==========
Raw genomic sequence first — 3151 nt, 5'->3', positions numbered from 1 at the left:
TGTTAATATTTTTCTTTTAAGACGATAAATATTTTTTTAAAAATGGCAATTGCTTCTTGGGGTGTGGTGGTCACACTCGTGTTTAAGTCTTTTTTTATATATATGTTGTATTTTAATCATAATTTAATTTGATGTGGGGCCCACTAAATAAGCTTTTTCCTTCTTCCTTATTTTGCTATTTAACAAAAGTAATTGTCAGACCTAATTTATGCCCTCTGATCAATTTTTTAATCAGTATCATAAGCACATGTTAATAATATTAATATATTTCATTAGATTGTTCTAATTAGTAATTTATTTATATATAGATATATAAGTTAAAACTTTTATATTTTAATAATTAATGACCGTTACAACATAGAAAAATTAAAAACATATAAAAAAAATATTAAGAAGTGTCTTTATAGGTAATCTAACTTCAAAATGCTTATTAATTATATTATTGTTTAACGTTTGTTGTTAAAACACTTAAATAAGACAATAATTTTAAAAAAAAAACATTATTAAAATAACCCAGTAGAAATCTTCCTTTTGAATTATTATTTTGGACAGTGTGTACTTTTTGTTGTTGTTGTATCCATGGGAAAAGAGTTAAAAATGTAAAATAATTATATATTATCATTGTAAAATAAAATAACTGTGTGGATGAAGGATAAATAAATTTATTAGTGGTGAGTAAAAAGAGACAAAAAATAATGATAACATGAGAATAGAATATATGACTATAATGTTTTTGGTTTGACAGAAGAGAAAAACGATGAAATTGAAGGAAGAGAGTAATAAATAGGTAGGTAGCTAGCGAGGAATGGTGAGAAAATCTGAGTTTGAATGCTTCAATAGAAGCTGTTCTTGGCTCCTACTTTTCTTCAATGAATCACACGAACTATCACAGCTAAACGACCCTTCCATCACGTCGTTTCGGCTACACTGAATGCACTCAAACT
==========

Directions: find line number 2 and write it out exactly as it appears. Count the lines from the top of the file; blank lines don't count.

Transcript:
TGTTAATATTTTTCTTTTAAGACGATAAATATTTTTTTAAAAATGGCAATTGCTTCTTGGGGTGTGGTGGTCACACTCGTGTTTAAGTCTTTTTTTATATATATGTTGTATTTTAATCATAATTTAATTTGATGTGGGGCCCACTAAATAAGCTTTTTCCTTCTTCCTTATTTTGCTATTTAACAAAAGTAATTGTCAGACCTAATTTATGCCCTCTGATCAATTTTTTAATCAGTATCATAAGCACATGTTAATAATATTAATATATTTCATTAGATTGTTCTAATTAGTAATTTATTTATATATAGATATATAAGTTAAAACTTTTATATTTTAATAATTAATGACCGTTACAACATAGAAAAATTAAAAACATATAAAAAAAATATTAAGAAGTGTCTTTATAGGTAATCTAACTTCAAAATGCTTATTAATTATATTATTGTTTAACGTTTGTTGTTAAAACACTTAAATAAGACAATAATTTTAAAAAAAAAACATTATTAAAATAACCCAGTAGAAATCTTCCTTTTGAATTATTATTTTGGACAGTGTGTACTTTTTGTTGTTGTTGTATCCATGGGAAAAGAGTTAAAAATGTAAAATAATTATATATTATCATTGTAAAATAAAATAACTGTGTGGATGAAGGATAAATAAATTTATTAGTGGTGAGTAAAAAGAGACAAAAAATAATGATAACATGAGAATAGAATATATGACTATAATGTTTTTGGTTTGACAGAAGAGAAAAACGATGAAATTGAAGGAAGAGAGTAATAAATAGGTAGGTAGCTAGCGAGGAATGGTGAGAAAATCTGAGTTTGAATGCTTCAATAGAAGCTGTTCTTGGCTCCTACTTTTCTTCAATGAATCACACGAACTATCACAGCTAAACGACCCTTCCATCACGTCGTTTCGGCTACACTGAATGCACTCAAACT